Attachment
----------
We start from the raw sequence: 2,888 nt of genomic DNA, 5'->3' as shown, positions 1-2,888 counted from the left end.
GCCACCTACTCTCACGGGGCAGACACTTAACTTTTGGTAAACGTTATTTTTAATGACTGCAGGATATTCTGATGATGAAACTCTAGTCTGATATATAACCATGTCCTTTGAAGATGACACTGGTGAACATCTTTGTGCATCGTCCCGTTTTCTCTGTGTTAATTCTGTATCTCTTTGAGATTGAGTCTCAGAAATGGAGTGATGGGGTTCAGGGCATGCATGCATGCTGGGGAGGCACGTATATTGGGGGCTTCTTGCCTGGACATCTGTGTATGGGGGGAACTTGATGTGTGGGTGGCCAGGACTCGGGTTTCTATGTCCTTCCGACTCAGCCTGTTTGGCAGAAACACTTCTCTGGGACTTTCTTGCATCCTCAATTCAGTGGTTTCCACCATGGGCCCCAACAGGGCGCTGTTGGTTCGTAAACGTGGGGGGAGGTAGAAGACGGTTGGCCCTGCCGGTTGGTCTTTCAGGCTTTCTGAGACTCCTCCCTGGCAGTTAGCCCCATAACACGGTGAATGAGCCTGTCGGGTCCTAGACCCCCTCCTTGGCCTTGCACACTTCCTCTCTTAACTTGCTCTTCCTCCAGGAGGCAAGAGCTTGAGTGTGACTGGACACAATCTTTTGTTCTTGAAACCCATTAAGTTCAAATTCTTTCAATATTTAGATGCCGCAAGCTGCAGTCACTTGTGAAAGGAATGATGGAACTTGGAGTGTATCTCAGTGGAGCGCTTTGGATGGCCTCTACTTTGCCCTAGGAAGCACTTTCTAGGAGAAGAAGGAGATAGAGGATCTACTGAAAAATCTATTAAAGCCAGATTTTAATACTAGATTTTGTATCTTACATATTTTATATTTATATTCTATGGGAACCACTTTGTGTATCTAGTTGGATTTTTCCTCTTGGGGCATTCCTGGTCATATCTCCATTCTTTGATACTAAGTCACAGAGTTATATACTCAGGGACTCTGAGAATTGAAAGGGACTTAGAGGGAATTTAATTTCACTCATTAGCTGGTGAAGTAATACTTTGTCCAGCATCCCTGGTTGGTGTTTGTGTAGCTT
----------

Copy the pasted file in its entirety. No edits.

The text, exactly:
We start from the raw sequence: 2,888 nt of genomic DNA, 5'->3' as shown, positions 1-2,888 counted from the left end.
GCCACCTACTCTCACGGGGCAGACACTTAACTTTTGGTAAACGTTATTTTTAATGACTGCAGGATATTCTGATGATGAAACTCTAGTCTGATATATAACCATGTCCTTTGAAGATGACACTGGTGAACATCTTTGTGCATCGTCCCGTTTTCTCTGTGTTAATTCTGTATCTCTTTGAGATTGAGTCTCAGAAATGGAGTGATGGGGTTCAGGGCATGCATGCATGCTGGGGAGGCACGTATATTGGGGGCTTCTTGCCTGGACATCTGTGTATGGGGGGAACTTGATGTGTGGGTGGCCAGGACTCGGGTTTCTATGTCCTTCCGACTCAGCCTGTTTGGCAGAAACACTTCTCTGGGACTTTCTTGCATCCTCAATTCAGTGGTTTCCACCATGGGCCCCAACAGGGCGCTGTTGGTTCGTAAACGTGGGGGGAGGTAGAAGACGGTTGGCCCTGCCGGTTGGTCTTTCAGGCTTTCTGAGACTCCTCCCTGGCAGTTAGCCCCATAACACGGTGAATGAGCCTGTCGGGTCCTAGACCCCCTCCTTGGCCTTGCACACTTCCTCTCTTAACTTGCTCTTCCTCCAGGAGGCAAGAGCTTGAGTGTGACTGGACACAATCTTTTGTTCTTGAAACCCATTAAGTTCAAATTCTTTCAATATTTAGATGCCGCAAGCTGCAGTCACTTGTGAAAGGAATGATGGAACTTGGAGTGTATCTCAGTGGAGCGCTTTGGATGGCCTCTACTTTGCCCTAGGAAGCACTTTCTAGGAGAAGAAGGAGATAGAGGATCTACTGAAAAATCTATTAAAGCCAGATTTTAATACTAGATTTTGTATCTTACATATTTTATATTTATATTCTATGGGAACCACTTTGTGTATCTAGTTGGATTTTTCCTCTTGGGGCATTCCTGGTCATATCTCCATTCTTTGATACTAAGTCACAGAGTTATATACTCAGGGACTCTGAGAATTGAAAGGGACTTAGAGGGAATTTAATTTCACTCATTAGCTGGTGAAGTAATACTTTGTCCAGCATCCCTGGTTGGTGTTTGTGTAGCTT